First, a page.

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The Fuel Quality Directive (known in the Brussels bubble by the acronym FQD) is the missing link in the Barroso Commission’s 2020 climate and energy package. This law aims to reduce the carbon intensity of Europe’s transport fuels by 6% by 2020. But its real impact depends on its ‘implementing measures’. These measures rank different types of biofuels and fossil fuels based on their greenhouse gas emissions. They also set up rules requiring oil companies to report the carbon intensity of the fuel they supply. Because of fierce lobbying by oil companies and the Canadian government, the FQD remains unimplemented to this day. This timeline shows the delayed progress of the FQD.

Oct 2005 – A greenhouse gas reduction target for transport fuels ➜ The Commission presents the idea to regulate greenhouse gas emissions of transport fuels under the FQD at a meeting of interested parties.

Jan 2007 - The Commission proposes a 10% decarbonisation target by 2020 ➜ The Commission releases a proposal to revise the FQD and includes a mandatory target to reduce the carbon intensity of transport fuels by 10% by 2020.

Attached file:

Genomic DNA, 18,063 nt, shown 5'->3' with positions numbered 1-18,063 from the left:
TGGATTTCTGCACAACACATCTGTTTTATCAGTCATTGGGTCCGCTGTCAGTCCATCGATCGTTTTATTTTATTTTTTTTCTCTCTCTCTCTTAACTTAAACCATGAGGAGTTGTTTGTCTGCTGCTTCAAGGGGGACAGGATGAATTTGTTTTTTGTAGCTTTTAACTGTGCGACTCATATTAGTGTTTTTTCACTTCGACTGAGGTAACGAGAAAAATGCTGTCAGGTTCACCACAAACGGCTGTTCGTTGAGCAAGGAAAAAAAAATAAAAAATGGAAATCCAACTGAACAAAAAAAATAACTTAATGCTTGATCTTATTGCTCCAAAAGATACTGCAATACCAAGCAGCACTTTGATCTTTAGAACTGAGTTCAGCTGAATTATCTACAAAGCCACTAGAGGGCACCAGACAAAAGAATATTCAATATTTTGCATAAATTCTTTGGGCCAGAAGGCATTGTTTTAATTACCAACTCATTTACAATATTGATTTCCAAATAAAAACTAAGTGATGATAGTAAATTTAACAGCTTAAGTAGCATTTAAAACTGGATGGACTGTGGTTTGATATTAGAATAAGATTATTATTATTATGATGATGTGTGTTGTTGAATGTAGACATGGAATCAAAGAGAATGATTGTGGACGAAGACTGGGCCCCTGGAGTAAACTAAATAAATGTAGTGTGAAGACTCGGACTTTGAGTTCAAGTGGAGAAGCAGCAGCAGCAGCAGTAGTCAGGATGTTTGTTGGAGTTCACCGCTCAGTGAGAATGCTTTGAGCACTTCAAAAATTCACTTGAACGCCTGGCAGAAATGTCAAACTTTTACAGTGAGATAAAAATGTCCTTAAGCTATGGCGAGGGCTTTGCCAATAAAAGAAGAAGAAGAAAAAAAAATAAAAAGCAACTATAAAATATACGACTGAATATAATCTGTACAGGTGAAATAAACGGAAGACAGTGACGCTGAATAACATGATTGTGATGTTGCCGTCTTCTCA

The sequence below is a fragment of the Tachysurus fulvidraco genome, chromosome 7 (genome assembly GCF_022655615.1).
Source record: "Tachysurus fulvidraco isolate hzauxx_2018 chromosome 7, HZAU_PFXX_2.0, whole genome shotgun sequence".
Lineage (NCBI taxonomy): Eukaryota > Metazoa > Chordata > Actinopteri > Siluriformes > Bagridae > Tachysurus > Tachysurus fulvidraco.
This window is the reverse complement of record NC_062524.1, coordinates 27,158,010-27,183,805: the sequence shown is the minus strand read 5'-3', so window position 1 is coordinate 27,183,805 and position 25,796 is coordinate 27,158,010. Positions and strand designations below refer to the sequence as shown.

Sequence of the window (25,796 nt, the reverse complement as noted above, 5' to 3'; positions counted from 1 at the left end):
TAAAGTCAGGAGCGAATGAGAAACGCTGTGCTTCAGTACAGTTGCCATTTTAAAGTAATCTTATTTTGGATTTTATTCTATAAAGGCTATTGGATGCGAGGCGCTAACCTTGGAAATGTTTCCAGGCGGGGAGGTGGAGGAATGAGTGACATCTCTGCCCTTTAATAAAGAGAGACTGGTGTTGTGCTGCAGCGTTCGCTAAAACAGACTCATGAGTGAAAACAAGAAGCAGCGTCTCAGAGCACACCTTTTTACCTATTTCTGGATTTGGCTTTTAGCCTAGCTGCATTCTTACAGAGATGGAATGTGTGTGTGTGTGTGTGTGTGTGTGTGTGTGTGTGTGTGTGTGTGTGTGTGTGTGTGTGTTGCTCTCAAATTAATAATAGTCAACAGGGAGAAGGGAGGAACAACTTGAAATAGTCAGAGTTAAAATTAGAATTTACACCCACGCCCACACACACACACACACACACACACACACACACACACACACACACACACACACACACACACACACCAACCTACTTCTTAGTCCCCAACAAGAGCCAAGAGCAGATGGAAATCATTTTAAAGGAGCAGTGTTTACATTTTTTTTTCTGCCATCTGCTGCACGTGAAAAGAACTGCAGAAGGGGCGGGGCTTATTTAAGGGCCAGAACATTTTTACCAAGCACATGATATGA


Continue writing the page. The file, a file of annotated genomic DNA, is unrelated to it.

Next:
April 2009 – A 6% decarbonisation target becomes law ➜ Parliament and Council adopts the revised directive with a 6% reduction target and implementing measures for biofuels.

Jan 2011 - First delay ➜ The Commission misses the initial deadline for publishing the implementing measures for fossil fuels. 

Oct 2011 - Implementing measures are released ➜ The Commission finally publishes the proposed implementing rules for enforcing the law (including different carbon intensity values for all sources of unconventional oil, like tar sands and oil shale).

THIRD DELAY April 2012 - Third delay ➜ Instead of submitting the proposal to the Council, the Commission decides to do a new study to assess the impact of its proposal.

SECOND DELAY Feb 2012 - Second delay ➜ A vote in a committee of national experts ends with no decision. The Commission must re-submit the proposal “without delay” to the Council of EU Ministers.

May 2012 – The Parliament backs the 2011 FQD proposal ➜ The European Parliament insists that “suppliers should apply a separate default value for tar sands” when implementing the FQD.

1181 As of 27 Marc h 2014

DAYS OF WAITING and still counting…

August 2013 – The study is approved but not published ➜ Impact assessment study is concluded and approved by the impact assessment board.


FQD timeline of delay